BOSTON — At first glance of the score, those who didn’t attend this game may be excused for thinking that this was yet another Boston University game with limited scoring chances both ways.
However, appearances are deceiving in this case. This 2-2 tie between No. 19 UMass and No. 9 BU in front of 4,449 at Agganis Arena featured plenty of shots, scoring chances, and above all great goaltending. Minuteman goalie Jon Quick stopped 33 of 35 shots while Terrier netminder John Curry returned the favor with 22 saves on 24 shots in this Hockey East matchup.
Peter MacArthur and Bryan “Boomer” Ewing ended long scoring droughts with a goal and an assist each for BU, while Cory Quirk and Kevin Jarman notched goals for the visitors.
“Unquestionably the two most admirable players on the ice were the two goaltenders with critical saves in crucial situations,” said UMass coach Don “Toot” Cahoon. “Jon Quick was probably tested a little more than John Curry down the stretch, but they both made brilliant saves. I think that the game was defined by the goaltending. Looking at the way the game evolved, we’re happy after giving up the second goal to get it back and probably look at the point as a positive as opposed to walking away without the win.”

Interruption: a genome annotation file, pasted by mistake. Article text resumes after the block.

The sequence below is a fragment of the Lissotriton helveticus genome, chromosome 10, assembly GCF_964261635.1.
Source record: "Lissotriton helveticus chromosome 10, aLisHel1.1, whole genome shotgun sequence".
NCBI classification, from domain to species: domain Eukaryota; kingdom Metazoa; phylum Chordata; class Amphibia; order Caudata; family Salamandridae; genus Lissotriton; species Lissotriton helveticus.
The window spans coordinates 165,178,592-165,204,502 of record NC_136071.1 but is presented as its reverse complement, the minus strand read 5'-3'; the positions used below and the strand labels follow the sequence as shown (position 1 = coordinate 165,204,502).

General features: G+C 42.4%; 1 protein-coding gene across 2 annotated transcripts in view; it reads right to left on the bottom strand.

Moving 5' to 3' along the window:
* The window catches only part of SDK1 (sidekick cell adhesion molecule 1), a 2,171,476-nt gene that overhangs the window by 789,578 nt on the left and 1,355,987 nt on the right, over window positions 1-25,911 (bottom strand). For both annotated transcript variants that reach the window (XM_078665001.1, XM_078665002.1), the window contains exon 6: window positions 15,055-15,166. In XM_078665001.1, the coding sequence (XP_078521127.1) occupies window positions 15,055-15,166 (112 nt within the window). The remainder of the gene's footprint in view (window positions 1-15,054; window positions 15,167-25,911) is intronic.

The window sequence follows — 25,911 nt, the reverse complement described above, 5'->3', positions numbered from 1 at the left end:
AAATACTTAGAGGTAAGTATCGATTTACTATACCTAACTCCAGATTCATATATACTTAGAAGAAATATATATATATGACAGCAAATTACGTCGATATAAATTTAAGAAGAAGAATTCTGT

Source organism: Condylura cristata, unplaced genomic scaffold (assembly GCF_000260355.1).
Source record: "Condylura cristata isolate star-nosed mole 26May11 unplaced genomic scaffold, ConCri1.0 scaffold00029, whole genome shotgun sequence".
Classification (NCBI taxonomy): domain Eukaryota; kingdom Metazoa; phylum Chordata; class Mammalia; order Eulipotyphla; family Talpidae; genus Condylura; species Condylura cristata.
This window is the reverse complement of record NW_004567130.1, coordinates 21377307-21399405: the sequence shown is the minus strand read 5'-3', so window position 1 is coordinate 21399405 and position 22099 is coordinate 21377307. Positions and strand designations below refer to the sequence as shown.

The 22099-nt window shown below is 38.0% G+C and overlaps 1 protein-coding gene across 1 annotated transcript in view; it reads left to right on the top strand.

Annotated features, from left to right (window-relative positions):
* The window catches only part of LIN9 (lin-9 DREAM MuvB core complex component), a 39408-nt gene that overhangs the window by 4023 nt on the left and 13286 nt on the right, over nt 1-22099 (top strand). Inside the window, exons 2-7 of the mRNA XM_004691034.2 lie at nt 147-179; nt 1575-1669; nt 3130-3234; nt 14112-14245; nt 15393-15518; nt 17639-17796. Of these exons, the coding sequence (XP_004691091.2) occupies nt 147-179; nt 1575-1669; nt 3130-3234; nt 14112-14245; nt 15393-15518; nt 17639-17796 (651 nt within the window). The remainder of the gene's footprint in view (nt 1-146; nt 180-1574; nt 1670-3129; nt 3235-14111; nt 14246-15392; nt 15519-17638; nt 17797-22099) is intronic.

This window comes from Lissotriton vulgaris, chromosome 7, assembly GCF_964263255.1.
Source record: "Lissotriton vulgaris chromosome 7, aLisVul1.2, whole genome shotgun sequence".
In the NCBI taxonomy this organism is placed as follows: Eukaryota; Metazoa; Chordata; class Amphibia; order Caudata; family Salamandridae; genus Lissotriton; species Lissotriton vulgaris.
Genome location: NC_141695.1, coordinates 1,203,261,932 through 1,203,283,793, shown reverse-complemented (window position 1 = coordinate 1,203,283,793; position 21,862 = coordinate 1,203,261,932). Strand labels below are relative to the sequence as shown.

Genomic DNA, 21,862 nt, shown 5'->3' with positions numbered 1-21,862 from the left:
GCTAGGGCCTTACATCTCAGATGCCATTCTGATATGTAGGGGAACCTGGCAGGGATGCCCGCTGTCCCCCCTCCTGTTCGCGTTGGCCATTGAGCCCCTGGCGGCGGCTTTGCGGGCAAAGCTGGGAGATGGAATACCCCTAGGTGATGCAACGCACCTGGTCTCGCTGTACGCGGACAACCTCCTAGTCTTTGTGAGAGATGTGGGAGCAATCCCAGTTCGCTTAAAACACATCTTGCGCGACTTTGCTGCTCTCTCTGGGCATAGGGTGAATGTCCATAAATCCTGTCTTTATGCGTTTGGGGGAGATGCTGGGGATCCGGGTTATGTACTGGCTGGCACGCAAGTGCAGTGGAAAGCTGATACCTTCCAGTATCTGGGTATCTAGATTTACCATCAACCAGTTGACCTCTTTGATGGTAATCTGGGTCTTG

While UMass continued their surprising success at 6-3-2 ( 4-2-1 Hockey East), Terrier coach Jack Parker reflected on his team’s peculiar, albeit symmetrical record of 5-2-5 ( 3-2-4 HE). “I don’t have a sister, so why are we kissing our sister so much here? Another tie,” Parker said. “I liked how we played tonight. As the game progressed, we played better and better. We’re still in the one-goal, two goal kind of scenario, but if you look at the shots in the third period … Everything was there for us except putting it by Quick. I thought he played great.
“Our guy played great too. I thought he had to make big saves.”
BU’s third line almost got a goal at 2:20 of the opening period when an Eric Thomassian shot from the right wing slipped through Quick’s five-hole, only to have the goalie smother the puck before it could inch over the goal line.